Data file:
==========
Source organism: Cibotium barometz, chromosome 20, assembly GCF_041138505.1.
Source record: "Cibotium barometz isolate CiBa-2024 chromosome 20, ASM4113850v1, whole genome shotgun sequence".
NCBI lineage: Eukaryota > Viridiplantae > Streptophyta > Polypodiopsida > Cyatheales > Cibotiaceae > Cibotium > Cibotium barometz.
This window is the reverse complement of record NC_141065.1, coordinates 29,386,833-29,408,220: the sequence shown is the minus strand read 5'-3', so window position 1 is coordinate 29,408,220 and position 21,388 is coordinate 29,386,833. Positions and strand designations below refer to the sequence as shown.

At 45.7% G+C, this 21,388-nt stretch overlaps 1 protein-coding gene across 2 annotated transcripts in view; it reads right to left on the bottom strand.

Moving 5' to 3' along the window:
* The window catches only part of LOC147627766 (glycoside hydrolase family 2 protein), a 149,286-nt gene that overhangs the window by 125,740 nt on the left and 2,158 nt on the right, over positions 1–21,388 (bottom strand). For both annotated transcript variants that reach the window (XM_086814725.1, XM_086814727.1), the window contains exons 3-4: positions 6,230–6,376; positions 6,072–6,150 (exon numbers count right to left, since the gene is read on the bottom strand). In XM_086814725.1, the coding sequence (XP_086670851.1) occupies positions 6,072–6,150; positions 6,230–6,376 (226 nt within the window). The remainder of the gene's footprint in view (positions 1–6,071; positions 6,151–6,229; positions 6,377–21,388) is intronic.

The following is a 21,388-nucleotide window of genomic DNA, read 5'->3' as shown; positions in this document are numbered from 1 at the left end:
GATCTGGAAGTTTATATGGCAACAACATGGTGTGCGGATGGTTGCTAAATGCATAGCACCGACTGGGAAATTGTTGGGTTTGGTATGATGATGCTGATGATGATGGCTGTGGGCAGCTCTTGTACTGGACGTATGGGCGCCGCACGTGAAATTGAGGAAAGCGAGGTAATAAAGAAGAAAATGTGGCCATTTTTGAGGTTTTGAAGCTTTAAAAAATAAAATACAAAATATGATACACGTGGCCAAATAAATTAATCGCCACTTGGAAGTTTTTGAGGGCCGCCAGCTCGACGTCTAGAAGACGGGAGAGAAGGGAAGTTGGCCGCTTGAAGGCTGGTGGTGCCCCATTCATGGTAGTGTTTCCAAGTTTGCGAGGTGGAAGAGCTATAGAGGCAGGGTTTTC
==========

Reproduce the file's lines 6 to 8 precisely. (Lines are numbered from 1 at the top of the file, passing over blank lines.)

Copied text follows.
Moving 5' to 3' along the window:
* The window catches only part of LOC147627766 (glycoside hydrolase family 2 protein), a 149,286-nt gene that overhangs the window by 125,740 nt on the left and 2,158 nt on the right, over positions 1–21,388 (bottom strand). For both annotated transcript variants that reach the window (XM_086814725.1, XM_086814727.1), the window contains exons 3-4: positions 6,230–6,376; positions 6,072–6,150 (exon numbers count right to left, since the gene is read on the bottom strand). In XM_086814725.1, the coding sequence (XP_086670851.1) occupies positions 6,072–6,150; positions 6,230–6,376 (226 nt within the window). The remainder of the gene's footprint in view (positions 1–6,071; positions 6,151–6,229; positions 6,377–21,388) is intronic.

The following is a 21,388-nucleotide window of genomic DNA, read 5'->3' as shown; positions in this document are numbered from 1 at the left end: